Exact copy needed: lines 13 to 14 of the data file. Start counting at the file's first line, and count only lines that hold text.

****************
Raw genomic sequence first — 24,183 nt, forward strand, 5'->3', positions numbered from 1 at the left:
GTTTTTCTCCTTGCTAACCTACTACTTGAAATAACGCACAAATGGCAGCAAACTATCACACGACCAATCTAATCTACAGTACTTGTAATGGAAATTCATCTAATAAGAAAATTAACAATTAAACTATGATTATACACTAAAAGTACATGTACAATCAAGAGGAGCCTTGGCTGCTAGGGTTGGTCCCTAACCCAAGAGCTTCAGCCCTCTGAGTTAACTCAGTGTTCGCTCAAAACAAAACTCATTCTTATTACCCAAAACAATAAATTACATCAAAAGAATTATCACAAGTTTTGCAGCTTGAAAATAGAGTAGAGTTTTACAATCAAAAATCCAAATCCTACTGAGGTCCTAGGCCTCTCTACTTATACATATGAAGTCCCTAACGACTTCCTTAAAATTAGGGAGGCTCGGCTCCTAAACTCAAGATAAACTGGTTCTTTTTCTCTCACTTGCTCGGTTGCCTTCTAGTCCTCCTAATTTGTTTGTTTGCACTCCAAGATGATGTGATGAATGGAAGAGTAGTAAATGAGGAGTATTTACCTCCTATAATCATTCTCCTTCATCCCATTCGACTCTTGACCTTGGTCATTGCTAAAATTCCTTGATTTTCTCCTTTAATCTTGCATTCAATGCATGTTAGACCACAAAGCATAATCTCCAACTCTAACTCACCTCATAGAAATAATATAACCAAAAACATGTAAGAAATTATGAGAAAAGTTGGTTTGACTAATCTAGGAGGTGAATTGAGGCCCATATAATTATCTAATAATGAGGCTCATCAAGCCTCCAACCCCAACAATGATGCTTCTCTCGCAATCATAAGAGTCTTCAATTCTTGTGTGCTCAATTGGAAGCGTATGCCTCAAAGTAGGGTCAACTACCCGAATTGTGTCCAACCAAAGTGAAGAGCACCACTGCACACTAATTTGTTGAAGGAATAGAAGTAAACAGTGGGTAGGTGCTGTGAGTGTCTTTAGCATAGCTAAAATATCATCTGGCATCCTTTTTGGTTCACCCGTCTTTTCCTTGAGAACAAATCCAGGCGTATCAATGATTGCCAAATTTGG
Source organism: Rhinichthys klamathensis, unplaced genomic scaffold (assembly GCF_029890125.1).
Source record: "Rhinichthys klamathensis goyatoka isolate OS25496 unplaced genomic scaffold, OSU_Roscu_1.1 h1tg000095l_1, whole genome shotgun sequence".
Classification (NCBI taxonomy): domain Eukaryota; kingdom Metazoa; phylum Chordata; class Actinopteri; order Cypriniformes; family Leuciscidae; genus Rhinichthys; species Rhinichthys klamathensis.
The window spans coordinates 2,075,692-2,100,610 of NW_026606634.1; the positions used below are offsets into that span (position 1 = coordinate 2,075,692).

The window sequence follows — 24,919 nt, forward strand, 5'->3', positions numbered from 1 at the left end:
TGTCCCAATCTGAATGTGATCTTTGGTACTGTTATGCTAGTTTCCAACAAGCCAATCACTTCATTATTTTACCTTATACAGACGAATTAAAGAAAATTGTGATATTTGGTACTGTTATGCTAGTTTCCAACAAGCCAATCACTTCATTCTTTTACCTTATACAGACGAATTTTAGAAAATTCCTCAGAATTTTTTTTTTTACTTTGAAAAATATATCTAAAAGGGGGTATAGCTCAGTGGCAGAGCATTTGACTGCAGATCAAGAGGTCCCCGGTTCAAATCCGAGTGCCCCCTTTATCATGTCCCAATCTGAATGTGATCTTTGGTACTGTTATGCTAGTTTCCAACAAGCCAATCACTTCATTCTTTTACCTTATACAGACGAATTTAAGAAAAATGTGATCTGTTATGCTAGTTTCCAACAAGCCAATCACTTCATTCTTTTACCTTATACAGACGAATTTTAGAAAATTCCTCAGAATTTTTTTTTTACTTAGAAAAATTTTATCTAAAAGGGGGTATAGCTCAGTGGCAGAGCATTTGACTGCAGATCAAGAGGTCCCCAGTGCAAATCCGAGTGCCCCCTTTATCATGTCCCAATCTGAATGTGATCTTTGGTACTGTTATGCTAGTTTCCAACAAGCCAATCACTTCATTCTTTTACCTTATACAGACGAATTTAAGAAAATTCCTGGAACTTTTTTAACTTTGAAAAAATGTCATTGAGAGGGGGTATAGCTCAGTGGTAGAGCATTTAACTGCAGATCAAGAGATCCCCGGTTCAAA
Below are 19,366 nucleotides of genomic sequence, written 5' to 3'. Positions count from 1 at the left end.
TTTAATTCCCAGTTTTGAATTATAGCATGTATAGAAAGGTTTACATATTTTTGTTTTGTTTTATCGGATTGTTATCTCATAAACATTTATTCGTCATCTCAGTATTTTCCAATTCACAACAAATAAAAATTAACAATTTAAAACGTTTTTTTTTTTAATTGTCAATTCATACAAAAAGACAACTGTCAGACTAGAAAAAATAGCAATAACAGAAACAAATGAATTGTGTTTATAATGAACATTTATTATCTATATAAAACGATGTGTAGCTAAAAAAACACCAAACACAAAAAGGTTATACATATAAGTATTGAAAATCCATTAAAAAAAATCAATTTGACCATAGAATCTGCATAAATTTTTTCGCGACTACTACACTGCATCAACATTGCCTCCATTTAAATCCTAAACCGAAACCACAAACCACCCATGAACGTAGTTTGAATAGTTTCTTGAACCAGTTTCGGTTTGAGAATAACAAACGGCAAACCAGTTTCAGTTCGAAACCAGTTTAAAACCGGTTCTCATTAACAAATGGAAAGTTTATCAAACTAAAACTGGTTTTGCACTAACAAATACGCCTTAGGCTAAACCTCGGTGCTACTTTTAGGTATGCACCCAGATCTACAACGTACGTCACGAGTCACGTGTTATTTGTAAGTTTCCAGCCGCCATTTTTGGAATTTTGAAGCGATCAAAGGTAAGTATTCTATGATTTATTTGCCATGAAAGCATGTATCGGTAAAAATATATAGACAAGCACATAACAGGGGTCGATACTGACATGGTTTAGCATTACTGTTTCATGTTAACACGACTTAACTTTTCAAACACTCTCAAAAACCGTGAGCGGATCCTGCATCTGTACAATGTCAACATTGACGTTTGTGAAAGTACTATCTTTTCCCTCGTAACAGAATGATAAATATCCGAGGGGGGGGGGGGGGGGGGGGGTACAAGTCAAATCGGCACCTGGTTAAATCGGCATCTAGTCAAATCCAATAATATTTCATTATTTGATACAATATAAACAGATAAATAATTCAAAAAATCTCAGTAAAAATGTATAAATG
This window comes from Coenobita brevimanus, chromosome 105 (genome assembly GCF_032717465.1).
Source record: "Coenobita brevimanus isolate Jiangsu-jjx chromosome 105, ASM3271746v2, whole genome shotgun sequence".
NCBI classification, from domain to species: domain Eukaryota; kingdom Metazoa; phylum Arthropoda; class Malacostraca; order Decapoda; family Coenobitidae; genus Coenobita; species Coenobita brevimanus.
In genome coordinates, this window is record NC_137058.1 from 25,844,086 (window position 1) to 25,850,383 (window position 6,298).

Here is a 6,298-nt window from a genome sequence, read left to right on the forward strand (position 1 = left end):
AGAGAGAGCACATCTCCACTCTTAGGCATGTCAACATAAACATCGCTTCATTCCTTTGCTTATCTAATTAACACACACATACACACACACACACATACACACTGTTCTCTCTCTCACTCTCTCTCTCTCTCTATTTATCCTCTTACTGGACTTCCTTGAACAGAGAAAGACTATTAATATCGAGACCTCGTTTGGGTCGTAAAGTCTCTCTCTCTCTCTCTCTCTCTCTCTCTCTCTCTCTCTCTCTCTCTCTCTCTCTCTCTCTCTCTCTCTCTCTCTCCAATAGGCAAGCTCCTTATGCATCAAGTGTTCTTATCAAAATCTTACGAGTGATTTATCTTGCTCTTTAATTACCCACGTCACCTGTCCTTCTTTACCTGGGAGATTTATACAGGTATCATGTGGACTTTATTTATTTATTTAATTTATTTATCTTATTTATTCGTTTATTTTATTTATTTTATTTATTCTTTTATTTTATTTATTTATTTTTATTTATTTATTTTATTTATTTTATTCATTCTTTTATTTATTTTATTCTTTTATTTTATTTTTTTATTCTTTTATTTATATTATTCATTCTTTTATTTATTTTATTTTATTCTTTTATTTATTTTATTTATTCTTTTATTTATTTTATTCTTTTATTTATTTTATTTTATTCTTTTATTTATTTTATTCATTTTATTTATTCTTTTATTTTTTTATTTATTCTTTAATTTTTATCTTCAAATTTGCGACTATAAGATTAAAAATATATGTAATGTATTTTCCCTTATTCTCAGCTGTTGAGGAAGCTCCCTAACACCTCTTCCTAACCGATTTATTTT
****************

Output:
NCBI classification, from domain to species: domain Eukaryota; kingdom Metazoa; phylum Arthropoda; class Malacostraca; order Decapoda; family Coenobitidae; genus Coenobita; species Coenobita brevimanus.
In genome coordinates, this window is record NC_137058.1 from 25,844,086 (window position 1) to 25,850,383 (window position 6,298).